Tackling Excess Paper
By Jody Record, Campus Journal Editor
March 25, 2009
Some of unwanted paper collect by Dining Services during a two-week period.
When the PAT, OS and EE committees held their annual meeting in January, they chose several initiatives to work on during the coming year. One of them taken up by the OS Council was to reduce the amount of excess paper generated on campus.
A few weeks ago, Dining Services begin monitoring the amount of unwanted mail received by staff members. OS Council member Patrice MacNevin, who works in dining, spearheaded the pilot program that had all the three dining halls collecting all unwanted mail (flyers, catalogues, post cards and magazines) received weekly. Health Services and other departments where OS councilors were aware of the month-long study, did the same.
The results will be evaluated at the end of March.
The aim is to reduce or recycle as much mail as possible, particularly hard copies relaying information that can be sent electronically. But, the council makes clear, they aren’t striving to become paper-free.
“We want to make it clear that we are not attempting to eliminate paper communications or have the university go to 100 percent electronic communications,” says Matty Leighton, OS Council chair. “Out of the three councils, we have by far the largest number of constituents who do not have access to a computer while performing their job activities, so electronic communications effectively disenfranchise them.”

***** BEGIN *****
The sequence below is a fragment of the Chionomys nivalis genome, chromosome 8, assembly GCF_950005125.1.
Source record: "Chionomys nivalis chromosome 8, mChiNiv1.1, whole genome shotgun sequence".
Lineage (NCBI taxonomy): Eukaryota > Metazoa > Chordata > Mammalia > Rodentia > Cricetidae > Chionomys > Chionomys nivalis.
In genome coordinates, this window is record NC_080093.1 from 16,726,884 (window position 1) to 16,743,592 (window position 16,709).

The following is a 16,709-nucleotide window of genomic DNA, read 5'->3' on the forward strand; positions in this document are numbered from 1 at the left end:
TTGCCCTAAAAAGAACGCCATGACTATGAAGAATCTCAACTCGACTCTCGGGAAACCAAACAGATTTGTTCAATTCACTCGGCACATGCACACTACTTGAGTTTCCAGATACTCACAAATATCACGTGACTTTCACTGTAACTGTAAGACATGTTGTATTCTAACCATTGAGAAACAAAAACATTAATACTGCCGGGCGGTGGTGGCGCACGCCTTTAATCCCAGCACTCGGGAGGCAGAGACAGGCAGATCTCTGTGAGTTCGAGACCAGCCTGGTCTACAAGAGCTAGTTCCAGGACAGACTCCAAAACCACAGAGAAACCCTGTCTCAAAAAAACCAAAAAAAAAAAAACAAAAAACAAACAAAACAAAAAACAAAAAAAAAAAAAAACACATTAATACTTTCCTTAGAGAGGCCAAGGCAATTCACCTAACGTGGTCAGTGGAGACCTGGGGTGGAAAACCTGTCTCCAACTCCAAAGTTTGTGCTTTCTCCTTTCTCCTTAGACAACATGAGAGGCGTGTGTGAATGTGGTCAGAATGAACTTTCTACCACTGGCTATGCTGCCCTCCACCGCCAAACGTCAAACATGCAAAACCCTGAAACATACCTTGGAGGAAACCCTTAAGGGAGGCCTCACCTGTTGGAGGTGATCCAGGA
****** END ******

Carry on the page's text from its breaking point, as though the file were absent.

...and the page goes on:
To that end, the council has worked persistently to make sure hard copy information is available to those employees. That aside, there is still plenty of wasted paper around. During the March council meeting, two weeks’ worth of mail was spread out on the board of trustee’s conference room table in Thompson Hall; it covered nearly a fifth of the table.
Ideas to reduce paper use include printing fewer copies per department or possibly having one copy of a notice passed around the office with a list of employee names to ensure everyone sees it.